An algorithm that can accurately gauge heart rate by measuring tiny head movements in video data could ultimately help diagnose cardiac disease.
Two appointments to career development professorships have been announced recently.
Associate Professor John C. Marshall of the Department of Earth, Atmospheric and Planetary Sciences has been named a Cecil and Ida Green Career Development Professor.
Assistant Professor J. Robert Fricke of the Department of Ocean Engineering has been named the 1992 Doherty Professorship in Ocean Utilization by the MIT Sea Grant College Program.
Professor Marshall, a physical oceanographer, joined the faculty in July 1991 after spending seven years teaching in the Department of Physics at Imperial College, England, where he received his PhD in 1980 in dynamical oceanography. He did postgraduate work in atmospheric physics at Oxford University and Imperial College before joining the faculty there. He is presently on leave from his appointment at London University where he is a Reader in Physics.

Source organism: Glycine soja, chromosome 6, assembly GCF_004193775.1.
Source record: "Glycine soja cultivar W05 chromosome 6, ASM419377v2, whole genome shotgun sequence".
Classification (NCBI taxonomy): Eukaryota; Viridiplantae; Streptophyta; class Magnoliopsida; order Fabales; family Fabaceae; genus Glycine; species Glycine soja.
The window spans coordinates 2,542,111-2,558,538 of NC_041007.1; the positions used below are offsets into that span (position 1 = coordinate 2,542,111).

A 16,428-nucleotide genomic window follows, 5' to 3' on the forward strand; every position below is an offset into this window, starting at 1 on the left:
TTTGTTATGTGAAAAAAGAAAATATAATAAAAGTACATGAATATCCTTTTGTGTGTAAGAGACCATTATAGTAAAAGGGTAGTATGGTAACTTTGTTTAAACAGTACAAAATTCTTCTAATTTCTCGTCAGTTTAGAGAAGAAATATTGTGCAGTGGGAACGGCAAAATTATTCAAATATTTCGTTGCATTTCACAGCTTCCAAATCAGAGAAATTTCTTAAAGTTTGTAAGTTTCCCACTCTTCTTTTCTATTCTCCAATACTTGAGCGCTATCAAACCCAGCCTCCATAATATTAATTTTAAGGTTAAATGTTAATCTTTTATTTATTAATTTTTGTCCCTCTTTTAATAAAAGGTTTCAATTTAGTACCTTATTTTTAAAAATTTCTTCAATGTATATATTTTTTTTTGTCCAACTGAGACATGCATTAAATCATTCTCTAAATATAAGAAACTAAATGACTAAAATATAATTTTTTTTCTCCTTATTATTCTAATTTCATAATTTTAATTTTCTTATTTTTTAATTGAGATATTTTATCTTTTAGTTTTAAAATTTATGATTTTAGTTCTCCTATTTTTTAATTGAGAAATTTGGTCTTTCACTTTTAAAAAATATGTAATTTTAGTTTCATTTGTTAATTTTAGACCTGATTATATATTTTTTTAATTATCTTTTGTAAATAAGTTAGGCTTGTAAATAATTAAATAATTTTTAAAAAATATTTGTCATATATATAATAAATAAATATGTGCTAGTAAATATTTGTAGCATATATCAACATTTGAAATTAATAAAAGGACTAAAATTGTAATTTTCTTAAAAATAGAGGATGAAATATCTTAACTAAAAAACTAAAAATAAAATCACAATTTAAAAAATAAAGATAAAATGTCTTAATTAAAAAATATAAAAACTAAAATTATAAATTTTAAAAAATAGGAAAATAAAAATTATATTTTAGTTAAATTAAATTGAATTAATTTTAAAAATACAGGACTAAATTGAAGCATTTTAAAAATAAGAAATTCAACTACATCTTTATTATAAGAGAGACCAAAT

Professor Marshall is known for his work in modelling the large-scale oceanic circulation and in analyzing both theory and observations of the persistent structures in the atmosphere. His research has focused on the interaction between geostrophic turbulence in the atmosphere and ocean and its influence on large-scale flows. Geostrophic turbulence is linked to the earth's rotation. In recent years he has been studying convective elements of the ocean circulation and the deep circulation.
Professor Fricke joined the Department of Ocean Engineering in 1990. His research interest is in using ocean acoustics to explore the underside of sea ice. He will use the fellowship to develop instrumentation for under-ice exploration with an autonomous underwater vehicle. This will involve calibrating existing instrumentation for under-ice conditions and developing prototypes for deployment in the Arctic. A graduate of Vanderbilt University, Professor Fricke received the PhD in ocean engineering from MIT.
The Doherty Professorship, endowed by the Henry L. and Grace Doherty Charitable Foundation, encourages promising, non-tenured professors to undertake marine-related research that will further innovative uses of the ocean's resources. Every year the program selects one or two new faculty members for an award of $25,000 per year. Professors Linda Cima of chemical engineering and Harri K. Kytomaa of mechanical engineering were named Doherty Professors in 1991.
A version of this article appeared in the April 1, 1992 issue of MIT Tech Talk (Volume 36, Number 25).